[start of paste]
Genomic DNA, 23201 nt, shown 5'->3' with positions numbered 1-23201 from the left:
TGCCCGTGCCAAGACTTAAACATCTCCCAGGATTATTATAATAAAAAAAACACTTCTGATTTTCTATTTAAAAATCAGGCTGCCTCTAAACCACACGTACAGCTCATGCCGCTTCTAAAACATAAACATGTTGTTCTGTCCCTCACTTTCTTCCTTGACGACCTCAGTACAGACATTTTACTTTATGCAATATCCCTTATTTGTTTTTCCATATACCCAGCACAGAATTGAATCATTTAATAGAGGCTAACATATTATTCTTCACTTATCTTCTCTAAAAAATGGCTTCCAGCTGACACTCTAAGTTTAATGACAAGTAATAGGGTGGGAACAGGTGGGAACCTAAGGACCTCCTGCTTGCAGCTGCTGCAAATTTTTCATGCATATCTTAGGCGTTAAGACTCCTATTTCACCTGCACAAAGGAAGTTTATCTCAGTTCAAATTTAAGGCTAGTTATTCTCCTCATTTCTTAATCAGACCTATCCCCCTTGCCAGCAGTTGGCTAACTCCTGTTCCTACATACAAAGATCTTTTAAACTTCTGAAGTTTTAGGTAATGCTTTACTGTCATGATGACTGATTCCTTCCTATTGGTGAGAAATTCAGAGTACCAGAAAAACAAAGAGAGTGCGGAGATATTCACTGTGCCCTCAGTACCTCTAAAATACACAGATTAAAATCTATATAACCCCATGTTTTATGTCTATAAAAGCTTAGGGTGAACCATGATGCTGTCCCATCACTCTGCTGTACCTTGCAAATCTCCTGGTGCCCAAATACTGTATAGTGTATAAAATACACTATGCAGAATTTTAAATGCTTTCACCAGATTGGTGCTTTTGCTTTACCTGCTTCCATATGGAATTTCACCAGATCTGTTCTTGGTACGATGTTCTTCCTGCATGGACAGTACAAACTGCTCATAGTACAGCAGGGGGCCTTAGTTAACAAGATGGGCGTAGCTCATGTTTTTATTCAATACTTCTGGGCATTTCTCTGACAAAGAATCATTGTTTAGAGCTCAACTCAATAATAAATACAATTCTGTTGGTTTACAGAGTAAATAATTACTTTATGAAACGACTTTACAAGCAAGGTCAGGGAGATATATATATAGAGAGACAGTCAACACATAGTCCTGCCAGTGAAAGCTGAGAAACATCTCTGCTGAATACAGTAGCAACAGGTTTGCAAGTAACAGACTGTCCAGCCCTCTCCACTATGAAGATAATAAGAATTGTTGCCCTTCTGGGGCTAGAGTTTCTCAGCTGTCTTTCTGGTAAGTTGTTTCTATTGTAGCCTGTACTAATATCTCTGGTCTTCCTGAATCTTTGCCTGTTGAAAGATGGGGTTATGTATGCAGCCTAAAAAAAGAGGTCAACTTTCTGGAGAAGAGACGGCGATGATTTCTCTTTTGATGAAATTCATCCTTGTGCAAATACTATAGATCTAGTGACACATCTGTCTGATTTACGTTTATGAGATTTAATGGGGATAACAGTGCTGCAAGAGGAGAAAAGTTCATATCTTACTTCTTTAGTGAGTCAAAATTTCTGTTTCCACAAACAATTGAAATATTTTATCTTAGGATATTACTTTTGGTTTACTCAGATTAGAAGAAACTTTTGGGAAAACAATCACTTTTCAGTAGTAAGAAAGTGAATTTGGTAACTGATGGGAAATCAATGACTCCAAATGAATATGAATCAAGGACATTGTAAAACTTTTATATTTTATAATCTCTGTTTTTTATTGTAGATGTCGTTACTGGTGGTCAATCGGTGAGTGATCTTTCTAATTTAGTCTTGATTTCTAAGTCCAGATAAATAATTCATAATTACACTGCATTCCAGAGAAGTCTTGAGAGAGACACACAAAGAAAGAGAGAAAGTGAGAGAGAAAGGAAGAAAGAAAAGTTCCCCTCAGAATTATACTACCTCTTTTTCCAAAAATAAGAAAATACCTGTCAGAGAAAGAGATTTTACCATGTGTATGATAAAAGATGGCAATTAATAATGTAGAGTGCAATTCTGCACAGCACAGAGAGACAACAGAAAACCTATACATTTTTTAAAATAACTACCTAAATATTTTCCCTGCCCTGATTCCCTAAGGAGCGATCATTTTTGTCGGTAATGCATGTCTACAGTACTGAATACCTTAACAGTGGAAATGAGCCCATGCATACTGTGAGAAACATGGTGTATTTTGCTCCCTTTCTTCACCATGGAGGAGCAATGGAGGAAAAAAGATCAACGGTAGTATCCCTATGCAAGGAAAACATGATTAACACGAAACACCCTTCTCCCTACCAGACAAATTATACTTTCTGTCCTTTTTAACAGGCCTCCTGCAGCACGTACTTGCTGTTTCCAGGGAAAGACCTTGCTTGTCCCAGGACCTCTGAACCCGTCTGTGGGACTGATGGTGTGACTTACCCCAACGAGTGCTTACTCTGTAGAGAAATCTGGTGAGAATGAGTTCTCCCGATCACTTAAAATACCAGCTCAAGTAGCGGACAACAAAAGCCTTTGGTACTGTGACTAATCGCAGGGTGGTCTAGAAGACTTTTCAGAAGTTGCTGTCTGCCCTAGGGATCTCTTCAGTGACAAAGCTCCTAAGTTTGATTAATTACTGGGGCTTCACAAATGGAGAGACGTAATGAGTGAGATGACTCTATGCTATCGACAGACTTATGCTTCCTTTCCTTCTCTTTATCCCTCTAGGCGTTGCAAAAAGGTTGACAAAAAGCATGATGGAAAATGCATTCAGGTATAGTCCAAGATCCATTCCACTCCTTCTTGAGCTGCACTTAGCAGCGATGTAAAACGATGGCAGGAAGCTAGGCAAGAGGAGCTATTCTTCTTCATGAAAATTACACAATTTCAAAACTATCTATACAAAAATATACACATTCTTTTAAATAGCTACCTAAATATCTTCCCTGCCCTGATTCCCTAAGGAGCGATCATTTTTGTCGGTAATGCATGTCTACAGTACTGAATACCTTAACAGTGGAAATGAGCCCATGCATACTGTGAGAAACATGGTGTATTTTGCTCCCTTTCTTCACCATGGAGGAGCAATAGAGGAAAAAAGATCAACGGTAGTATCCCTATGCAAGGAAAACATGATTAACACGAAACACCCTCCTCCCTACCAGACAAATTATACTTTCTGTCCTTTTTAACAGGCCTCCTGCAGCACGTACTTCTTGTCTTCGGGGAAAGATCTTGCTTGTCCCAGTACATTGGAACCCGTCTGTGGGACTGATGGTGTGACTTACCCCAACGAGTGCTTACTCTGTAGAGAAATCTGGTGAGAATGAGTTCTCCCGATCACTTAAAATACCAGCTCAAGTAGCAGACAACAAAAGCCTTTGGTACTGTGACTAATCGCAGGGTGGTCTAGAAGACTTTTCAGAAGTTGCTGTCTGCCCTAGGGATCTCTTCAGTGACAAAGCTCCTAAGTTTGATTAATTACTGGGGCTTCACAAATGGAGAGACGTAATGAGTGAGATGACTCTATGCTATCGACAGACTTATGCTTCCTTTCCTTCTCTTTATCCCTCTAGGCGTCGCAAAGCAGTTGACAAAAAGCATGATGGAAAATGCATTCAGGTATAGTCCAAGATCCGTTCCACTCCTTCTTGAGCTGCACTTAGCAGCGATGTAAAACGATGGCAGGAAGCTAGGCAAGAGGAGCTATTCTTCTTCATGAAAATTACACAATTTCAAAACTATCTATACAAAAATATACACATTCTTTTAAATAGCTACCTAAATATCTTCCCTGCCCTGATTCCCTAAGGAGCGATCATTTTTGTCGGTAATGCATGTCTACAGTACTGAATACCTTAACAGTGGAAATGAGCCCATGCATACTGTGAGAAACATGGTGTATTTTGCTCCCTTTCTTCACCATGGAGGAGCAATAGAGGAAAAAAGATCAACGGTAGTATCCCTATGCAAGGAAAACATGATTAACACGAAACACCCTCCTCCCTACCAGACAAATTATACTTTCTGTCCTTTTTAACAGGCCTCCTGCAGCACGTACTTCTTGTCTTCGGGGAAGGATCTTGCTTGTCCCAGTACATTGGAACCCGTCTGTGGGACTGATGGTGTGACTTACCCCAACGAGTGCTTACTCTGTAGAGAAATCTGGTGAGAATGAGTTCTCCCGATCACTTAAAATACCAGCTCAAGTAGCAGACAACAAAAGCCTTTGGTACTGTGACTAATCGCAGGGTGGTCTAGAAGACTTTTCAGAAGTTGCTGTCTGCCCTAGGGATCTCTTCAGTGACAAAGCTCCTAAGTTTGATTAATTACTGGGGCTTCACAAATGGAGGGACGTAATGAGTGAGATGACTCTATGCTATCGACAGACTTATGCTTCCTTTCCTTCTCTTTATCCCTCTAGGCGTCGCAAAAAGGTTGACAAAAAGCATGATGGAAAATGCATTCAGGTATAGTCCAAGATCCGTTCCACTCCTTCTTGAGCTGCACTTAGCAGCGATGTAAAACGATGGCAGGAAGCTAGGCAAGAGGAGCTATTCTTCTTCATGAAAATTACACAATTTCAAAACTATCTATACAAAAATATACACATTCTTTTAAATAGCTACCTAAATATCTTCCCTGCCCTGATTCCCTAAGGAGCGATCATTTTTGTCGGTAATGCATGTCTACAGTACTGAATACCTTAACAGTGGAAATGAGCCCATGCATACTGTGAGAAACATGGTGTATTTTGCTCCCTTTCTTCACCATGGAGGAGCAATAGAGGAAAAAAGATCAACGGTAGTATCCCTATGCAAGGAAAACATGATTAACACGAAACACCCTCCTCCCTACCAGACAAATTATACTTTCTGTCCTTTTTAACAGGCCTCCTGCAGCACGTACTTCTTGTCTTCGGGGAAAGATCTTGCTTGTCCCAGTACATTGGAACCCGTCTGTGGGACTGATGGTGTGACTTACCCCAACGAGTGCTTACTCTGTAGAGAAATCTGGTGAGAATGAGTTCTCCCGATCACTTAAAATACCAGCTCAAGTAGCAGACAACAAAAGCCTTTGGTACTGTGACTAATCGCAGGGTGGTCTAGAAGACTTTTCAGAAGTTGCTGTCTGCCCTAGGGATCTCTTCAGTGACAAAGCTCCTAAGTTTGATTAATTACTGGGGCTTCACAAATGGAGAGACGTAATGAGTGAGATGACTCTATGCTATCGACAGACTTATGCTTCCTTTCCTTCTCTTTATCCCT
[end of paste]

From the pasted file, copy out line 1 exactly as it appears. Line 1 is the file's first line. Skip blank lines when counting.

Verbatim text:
Genomic DNA, 23201 nt, shown 5'->3' with positions numbered 1-23201 from the left: